Maynard Harrison Smith Was Given Two Options: Go to Jail or Join the Army – He Wound Up Receiving the Medal of Honor

Photo Credit: Fred Ramage / Keystone / Hulton Archive / Getty Images (Colorized by
Photo Credit: Fred Ramage / Keystone / Hulton Archive / Getty Images (Colorized by

Often, war brings out traits in people they never quite knew they possessed. The most outwardly confident and confrontational individuals can turn out to be cowards, while otherwise quiet, shy men can show their true colors as fearless heroes. Then there are the misfits and outsiders who end up surprising everyone with their unexpected heroics. Maynard Harrison Smith, a strange and often obnoxious man who was disliked by his peers, turned out to be one such individual.

Maynard Harrison Smith’s early life

Exterior of the John Badlam Howe Mansion at the Howe Military Academy
John Badlam Howe Mansion at the Howe Military Academy. (Photo Credit: Magicpiano / Wikimedia Commons CC BY-SA 4.0)

Maynard Harrison Smith was born in Caro, Michigan, on May 19, 1911. The son of a schoolteacher and an attorney, he didn’t have an overly difficult upbringing. However, he quickly developed a reputation for being a misfit who didn’t get along well with others and was sent to the Howe Military Academy in Indiana.

While he worked as a tax field agent with the US Treasury Department during his early adulthood, Smith largely lived off an inheritance he’d received. He married in 1929, but got divorced just three years later.

He wed, again, in 1941, only to divorce the following year, the unsuccessful union bearing one child. This marriage ultimately came back to bite Smith in the behind, for something that was entirely his own fault.

Two options: Go to jail or join the US Army

Boeing B-17 Flying Fortresses flying over another parked on the grass
Boeing B-17 Flying Fortress flyover during Maynard Harrison Smith’s Medal of Honor ceremony, 1943. (Photo Credit: United States Army Air Forces / Wikimedia Commons / Public Domain)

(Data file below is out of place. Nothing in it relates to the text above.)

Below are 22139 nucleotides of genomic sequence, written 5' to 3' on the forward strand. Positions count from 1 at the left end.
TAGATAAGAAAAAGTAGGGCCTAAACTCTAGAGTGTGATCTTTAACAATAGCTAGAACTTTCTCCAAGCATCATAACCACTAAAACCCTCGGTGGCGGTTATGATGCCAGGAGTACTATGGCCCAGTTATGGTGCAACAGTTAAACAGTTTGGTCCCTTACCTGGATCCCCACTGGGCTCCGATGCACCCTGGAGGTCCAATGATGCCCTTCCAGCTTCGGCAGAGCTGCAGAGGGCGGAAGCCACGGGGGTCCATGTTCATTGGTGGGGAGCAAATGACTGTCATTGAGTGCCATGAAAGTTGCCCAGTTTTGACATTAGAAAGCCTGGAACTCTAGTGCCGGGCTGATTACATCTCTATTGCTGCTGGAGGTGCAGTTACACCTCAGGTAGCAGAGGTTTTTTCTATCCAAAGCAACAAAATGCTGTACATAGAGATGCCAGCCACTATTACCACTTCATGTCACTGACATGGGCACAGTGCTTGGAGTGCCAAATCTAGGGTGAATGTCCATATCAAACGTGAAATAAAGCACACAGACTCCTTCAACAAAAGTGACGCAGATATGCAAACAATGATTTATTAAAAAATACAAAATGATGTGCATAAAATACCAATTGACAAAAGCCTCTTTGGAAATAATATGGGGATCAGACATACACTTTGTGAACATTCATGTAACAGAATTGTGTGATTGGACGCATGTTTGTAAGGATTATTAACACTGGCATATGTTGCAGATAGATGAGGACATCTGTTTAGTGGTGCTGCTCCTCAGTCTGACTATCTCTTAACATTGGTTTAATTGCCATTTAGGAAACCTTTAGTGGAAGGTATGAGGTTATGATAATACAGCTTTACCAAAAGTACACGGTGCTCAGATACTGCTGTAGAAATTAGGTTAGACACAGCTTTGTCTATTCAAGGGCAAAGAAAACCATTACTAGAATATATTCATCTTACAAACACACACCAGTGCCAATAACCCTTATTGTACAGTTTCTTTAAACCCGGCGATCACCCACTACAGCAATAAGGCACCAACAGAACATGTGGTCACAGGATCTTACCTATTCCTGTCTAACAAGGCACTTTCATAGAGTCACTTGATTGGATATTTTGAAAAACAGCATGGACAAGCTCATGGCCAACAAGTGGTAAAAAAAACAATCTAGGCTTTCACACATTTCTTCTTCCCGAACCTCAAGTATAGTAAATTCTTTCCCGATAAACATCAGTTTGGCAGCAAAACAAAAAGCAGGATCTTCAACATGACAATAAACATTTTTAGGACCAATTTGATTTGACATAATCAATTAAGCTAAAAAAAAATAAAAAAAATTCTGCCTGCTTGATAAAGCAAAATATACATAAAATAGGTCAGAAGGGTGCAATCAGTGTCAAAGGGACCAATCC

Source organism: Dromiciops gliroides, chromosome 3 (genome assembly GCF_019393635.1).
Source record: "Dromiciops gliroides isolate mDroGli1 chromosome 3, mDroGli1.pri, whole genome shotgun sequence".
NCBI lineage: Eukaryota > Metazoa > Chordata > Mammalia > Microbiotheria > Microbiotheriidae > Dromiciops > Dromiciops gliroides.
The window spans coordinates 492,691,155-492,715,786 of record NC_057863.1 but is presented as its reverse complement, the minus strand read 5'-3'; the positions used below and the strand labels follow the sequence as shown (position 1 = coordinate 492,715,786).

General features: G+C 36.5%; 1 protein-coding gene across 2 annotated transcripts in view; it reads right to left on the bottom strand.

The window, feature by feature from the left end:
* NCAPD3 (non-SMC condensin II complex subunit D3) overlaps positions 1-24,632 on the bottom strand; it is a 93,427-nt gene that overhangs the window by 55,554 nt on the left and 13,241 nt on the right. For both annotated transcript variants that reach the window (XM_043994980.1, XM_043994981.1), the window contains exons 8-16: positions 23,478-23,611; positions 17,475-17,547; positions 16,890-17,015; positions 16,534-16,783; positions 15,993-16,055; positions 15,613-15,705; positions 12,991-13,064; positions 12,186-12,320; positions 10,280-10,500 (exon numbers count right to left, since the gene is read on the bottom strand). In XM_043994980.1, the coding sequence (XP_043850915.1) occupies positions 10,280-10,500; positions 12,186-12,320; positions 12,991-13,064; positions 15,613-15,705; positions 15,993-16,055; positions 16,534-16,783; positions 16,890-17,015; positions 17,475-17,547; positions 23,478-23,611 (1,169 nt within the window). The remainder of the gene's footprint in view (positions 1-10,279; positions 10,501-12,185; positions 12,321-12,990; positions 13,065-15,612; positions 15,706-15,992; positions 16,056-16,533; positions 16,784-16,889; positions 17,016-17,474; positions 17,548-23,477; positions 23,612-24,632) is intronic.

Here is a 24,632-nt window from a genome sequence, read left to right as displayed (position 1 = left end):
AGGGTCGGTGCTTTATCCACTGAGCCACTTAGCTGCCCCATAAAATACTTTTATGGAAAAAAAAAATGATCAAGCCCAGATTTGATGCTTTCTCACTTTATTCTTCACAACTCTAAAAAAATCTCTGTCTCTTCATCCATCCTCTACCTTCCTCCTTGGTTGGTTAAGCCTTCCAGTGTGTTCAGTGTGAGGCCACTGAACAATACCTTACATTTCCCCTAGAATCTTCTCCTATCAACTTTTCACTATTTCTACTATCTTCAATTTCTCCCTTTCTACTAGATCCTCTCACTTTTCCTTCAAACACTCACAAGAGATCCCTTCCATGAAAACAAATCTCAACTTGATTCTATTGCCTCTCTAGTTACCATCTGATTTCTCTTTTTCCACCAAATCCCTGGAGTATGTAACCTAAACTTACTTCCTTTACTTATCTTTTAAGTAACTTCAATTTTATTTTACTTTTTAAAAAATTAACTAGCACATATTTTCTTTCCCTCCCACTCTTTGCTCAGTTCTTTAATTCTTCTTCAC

Soon after Maynard Harrison Smith got divorced for the second time, he was arrested for not paying child support. For this, he was sentenced by a judge who offered him one of two choices: go to jail or join the US Army. Not wanting to be behind bars, he chose the latter.

At 31, Smith was at least 10 years older than most of his peers in basic training and resented having to take orders from men he saw as being little more than kids. Realizing that joining the US Army Air Forces (USAAF) would give him with the fastest route to rank advancement within the Army, he volunteered for the Aerial Gunnery School.

Smith was a small man and, as such, was well-suited to the cramped confines of a ball turret. After completing his training, he was promoted to staff sergeant and given an assignment with the 423rd Bombardment Squadron, 306th Bombardment Group, Eighth Air Force, serving aboard a Boeing B-17 Flying Fortress.

Attacking the U-boat pens at Saint-Nazaire

Exterior of the Saint-Nazaire U-boat pens
Saint-Nazaire U-boat pens, 1943. (Photo Credit: Unknown Author / Wikimedia Commons / Public Domain)

Maynard Harrison Smith’s fellow airmen didn’t like him much and he was soon given the nickname, “Snuffy Smith.” He flew his first combat mission on May 1, 1943, which would be the first time the irascible, disagreeable aerial gunner would show his true colors.

The target of the mission was the German U-boat pens at Saint-Nazaire, on France’s west coast. The location had been nicknamed “Flak City” by Allied airmen because of the heavy German anti-aircraft defenses that had been erected there.

The first part of the mission suffered issues, as many of the American bombers tasked with attacking the site suffered mechanical problems, but the middle portion went off without a hitch. After the B-17s had dropped most of their bombs, however, they were engaged by Luftwaffe fighters.

The American bombers fled into a large cloud bank to evade the Germans, and while this was successful as an evasive maneuver, it resulted in them flying well off course.

Fire aboard the Boeing B-17 Flying Fortress

Maynard Harrison Smith manning a machine gun aboard an aircraft
Maynard Harrison Smith, 1943. (Photo Credit: United States Air Force / Wikimedia Commons / Public Domain)

The lead navigator saw land and thought it was the British coast. The pilot started to descend to 2,000 feet, but it was the French coast they were approaching – Brest, if we’re being specific. As they emerged from the cloud cover the bombers immediately came under heavy attack from the German fighters, as well as anti-aircraft fire from below.

The B-17 that Maynard Harrison Smith was aboard took some of the worst damage. The entire bomber was raked with flak and one of the fuel tanks on the wing had ruptured. Fuel began pouring into the fuselage and fires raged throughout the interior, the flames intensified by oxygen that was escaping from the damaged oxygen system.